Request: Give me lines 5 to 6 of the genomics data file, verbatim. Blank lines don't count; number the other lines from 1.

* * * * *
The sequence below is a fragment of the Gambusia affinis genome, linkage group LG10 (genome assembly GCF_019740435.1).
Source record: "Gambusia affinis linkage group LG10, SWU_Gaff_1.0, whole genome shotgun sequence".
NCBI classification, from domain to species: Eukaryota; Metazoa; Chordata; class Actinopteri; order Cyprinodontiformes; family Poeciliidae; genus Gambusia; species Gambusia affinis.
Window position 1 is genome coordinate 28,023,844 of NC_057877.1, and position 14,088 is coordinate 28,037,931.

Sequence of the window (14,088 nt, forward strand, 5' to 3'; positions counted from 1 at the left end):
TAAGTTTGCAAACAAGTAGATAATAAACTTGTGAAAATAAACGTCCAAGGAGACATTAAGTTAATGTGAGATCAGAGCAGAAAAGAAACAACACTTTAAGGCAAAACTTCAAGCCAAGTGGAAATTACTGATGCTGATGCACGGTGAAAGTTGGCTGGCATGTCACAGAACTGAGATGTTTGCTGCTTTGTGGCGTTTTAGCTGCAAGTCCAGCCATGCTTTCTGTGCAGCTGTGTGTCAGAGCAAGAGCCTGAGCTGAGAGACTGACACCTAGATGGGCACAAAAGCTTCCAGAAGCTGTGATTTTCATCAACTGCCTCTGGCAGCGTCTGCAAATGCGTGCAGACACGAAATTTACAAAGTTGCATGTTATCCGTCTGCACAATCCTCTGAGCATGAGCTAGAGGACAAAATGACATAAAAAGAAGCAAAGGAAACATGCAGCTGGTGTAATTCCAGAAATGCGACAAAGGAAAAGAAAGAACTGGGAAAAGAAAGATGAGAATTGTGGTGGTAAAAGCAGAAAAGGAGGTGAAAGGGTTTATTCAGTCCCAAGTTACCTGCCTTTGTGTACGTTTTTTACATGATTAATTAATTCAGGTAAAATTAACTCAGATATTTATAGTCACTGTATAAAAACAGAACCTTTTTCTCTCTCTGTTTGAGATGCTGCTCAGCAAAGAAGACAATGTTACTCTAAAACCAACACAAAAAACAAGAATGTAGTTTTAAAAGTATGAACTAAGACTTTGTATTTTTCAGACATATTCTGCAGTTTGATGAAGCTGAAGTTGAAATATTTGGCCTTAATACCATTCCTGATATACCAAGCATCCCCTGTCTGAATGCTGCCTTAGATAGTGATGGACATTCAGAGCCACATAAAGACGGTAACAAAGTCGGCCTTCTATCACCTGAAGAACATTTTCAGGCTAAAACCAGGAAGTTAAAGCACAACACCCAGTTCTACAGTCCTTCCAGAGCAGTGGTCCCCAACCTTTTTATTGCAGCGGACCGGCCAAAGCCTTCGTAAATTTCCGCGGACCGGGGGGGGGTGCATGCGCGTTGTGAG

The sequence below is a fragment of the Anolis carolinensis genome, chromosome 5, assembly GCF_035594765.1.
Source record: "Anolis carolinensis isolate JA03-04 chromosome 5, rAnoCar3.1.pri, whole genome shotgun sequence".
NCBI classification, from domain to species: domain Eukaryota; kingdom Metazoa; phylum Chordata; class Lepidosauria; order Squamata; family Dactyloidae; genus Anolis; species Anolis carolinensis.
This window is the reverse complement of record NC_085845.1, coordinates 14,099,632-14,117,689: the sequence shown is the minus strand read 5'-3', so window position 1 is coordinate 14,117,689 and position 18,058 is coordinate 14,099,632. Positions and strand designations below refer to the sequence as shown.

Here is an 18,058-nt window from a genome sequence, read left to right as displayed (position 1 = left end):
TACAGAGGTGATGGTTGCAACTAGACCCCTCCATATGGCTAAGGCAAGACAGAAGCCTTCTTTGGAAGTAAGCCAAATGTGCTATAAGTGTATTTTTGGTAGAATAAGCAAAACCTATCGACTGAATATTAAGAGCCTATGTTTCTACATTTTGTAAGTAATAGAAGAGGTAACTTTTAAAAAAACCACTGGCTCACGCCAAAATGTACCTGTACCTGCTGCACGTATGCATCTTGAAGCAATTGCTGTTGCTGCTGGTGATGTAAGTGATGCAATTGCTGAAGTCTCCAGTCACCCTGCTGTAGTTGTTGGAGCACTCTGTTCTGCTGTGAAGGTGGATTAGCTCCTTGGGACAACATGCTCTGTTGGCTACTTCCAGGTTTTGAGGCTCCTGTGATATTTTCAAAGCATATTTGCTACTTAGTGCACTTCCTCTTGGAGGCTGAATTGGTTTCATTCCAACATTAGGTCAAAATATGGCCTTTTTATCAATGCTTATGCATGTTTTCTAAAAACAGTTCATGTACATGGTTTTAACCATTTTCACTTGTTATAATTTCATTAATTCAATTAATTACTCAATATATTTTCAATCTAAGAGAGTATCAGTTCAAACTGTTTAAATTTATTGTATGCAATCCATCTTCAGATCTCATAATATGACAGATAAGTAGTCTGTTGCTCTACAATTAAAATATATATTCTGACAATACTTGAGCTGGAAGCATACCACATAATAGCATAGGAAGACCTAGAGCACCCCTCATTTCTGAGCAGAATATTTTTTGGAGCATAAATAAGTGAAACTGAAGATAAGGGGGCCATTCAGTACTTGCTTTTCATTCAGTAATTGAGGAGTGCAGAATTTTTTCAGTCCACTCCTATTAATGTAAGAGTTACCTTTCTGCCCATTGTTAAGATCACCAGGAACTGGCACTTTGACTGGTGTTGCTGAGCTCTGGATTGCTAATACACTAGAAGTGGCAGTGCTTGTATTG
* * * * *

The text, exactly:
Sequence of the window (14,088 nt, forward strand, 5' to 3'; positions counted from 1 at the left end):
TAAGTTTGCAAACAAGTAGATAATAAACTTGTGAAAATAAACGTCCAAGGAGACATTAAGTTAATGTGAGATCAGAGCAGAAAAGAAACAACACTTTAAGGCAAAACTTCAAGCCAAGTGGAAATTACTGATGCTGATGCACGGTGAAAGTTGGCTGGCATGTCACAGAACTGAGATGTTTGCTGCTTTGTGGCGTTTTAGCTGCAAGTCCAGCCATGCTTTCTGTGCAGCTGTGTGTCAGAGCAAGAGCCTGAGCTGAGAGACTGACACCTAGATGGGCACAAAAGCTTCCAGAAGCTGTGATTTTCATCAACTGCCTCTGGCAGCGTCTGCAAATGCGTGCAGACACGAAATTTACAAAGTTGCATGTTATCCGTCTGCACAATCCTCTGAGCATGAGCTAGAGGACAAAATGACATAAAAAGAAGCAAAGGAAACATGCAGCTGGTGTAATTCCAGAAATGCGACAAAGGAAAAGAAAGAACTGGGAAAAGAAAGATGAGAATTGTGGTGGTAAAAGCAGAAAAGGAGGTGAAAGGGTTTATTCAGTCCCAAGTTACCTGCCTTTGTGTACGTTTTTTACATGATTAATTAATTCAGGTAAAATTAACTCAGATATTTATAGTCACTGTATAAAAACAGAACCTTTTTCTCTCTCTGTTTGAGATGCTGCTCAGCAAAGAAGACAATGTTACTCTAAAACCAACACAAAAAACAAGAATGTAGTTTTAAAAGTATGAACTAAGACTTTGTATTTTTCAGACATATTCTGCAGTTTGATGAAGCTGAAGTTGAAATATTTGGCCTTAATACCATTCCTGATATACCAAGCATCCCCTGTCTGAATGCTGCCTTAGATAGTGATGGACATTCAGAGCCACATAAAGACGGTAACAAAGTCGGCCTTCTATCACCTGAAGAACATTTTCAGGCTAAAACCAGGAAGTTAAAGCACAACACCCAGTTCTACAGTCCTTCCAGAGCAGTGGTCCCCAACCTTTTTATTGCAGCGGACCGGCCAAAGCCTTCGTAAATTTCCGCGGACCGGGGGGGGGTGCATGCGCGTTGTGAG